Plasma DNA, microsatellite alterations, and p53 tumor mutations are associated with disease-free survival in radically resected non-small cell lung cancer patients: A study of the perugia multidisciplinary team for thoracic oncology

Vienna Ludovini, Lorenza Pistola, Vanesa Gregorc, Irene Floriani, Eliana Rulli, Simonetta Piattoni, Luciana Di Carlo, Antonia Semeraro, Samir Darwish, Francesca Romana Tofanetti, Lucia Stocchi, Zhasmina Mihaylova, Guido Bellezza, Rachele Del Sordo, Giuliano Daddi, Lucio Crinò, Maurizio Tonato

Research output: Contribution to journalArticlepeer-review

Abstract

INTRODUCTION: This prospective study examined association between circulating plasma DNA, microsatellite alterations (MA), p53 mutations with time to relapse and survival in surgically treated non-small cell lung cancer (NSCLC) patients (pts). METHODS: Plasma samples, adjacent lung tissue, and lung tumor tissue specimens were collected from consecutive patients with stage I-III NSCLC. Blood samples of 66 matched healthy donors with positive smoking history were collected as controls. The plasma DNA amount was determined by real-time PCR. The analysis of MA at loci D3S1300, D3S1289, D3S1266, and D3S2338 on chromosome 3p was performed by radiolabeled PCR. p53 Mutations (exons 5, 6, 7, and 8) were detected by PCR-single-strand conformational polymorphism assay. RESULTS: There were 76 patients, 65 men; median age was 68 years (range, 42-86), 20 had stage I, 40 stage II, and 16 stage III, the majority of pts (48.7%) had squamous-cell histology. Sixty-nine (91%) were smokers and most had good Eastern Cooperative Oncology Group performance status (0/1:72/4). Mean circulating DNA of all pts was 60 ng/ml versus 5 ng/ml in smoker-matched controls (p <0.0001). In pts without recurrence, mean circulating DNA was 48.5 ng/ml at baseline, 32.8 ng/ml at 3 month, and 20.6 ng/ml at 12 month after surgery. In pts with recurrence, mean circulating DNA at baseline was 97.1 ng/ml. At 3 month after surgery, mean DNA concentration was significantly lower in disease-free pts than in patients with recurrent disease (32.8 versus 292.7 ng/ml; p = 0.0016). MA in at least one locus was found in 39.5% of NSCLC tumors. p53 Genomic mutations were observed in 54.0% of tumor samples. Statistically significant associations were observed between MA and squamous-cell histotype (p = 0.007) and between p53 mutations and lymph node involvement (p = 0.012). MA and p53 mutations were found to be significantly associated with recurrence of disease (p = 0.033 and 0.026, respectively). CONCLUSION: Our results suggest that MA and p53 mutations in tumor DNA have a potential prognostic role for disease recurrence in NSCLC patients, and elevated levels of plasma circulating DNA identify patients with possible systemic disease at diagnosis. This might be proposed as an early detection test of disease recurrence.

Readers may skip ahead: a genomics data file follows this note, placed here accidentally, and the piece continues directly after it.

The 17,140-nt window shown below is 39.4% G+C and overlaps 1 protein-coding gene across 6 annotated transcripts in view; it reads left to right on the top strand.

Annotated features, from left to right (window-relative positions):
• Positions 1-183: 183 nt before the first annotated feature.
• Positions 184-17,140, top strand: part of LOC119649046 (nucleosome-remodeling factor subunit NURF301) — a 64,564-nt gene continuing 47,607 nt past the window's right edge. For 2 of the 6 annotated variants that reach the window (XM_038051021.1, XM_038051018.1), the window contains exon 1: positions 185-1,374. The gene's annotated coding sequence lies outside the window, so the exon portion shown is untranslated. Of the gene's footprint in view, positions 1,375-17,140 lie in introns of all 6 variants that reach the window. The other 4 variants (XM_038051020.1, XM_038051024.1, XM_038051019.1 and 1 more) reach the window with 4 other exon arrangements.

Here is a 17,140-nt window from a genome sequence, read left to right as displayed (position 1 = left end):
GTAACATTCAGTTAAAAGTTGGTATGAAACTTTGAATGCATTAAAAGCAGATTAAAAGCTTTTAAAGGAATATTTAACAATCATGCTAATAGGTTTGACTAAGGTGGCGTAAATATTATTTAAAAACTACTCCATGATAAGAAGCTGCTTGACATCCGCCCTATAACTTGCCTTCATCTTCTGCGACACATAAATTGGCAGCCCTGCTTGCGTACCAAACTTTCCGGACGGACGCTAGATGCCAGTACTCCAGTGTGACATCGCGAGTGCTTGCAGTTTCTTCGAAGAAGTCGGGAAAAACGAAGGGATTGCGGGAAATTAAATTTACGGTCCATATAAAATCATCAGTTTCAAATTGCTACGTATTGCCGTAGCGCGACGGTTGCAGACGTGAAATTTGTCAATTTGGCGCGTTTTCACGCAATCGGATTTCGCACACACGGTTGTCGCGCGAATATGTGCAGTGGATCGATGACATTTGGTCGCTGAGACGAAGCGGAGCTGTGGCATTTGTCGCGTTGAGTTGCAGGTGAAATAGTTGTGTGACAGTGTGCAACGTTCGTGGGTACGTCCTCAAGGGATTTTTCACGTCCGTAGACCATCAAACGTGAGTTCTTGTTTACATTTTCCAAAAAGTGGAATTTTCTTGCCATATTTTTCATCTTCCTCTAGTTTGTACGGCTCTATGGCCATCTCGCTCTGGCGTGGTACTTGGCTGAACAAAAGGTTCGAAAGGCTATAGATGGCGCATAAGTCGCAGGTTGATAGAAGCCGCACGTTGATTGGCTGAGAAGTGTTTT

Original languageEnglish
Pages (from-to)365-373
Number of pages9
JournalJournal of Thoracic Oncology
Volume3
Issue number4
DOIs
Publication statusPublished - Apr 2008

Keywords

  • Microsatellite alterations
  • Non-small cell lung cancer
  • p53
  • Prognosis
  • Quantification plasma DNA

ASJC Scopus subject areas

  • Oncology
  • Pulmonary and Respiratory Medicine

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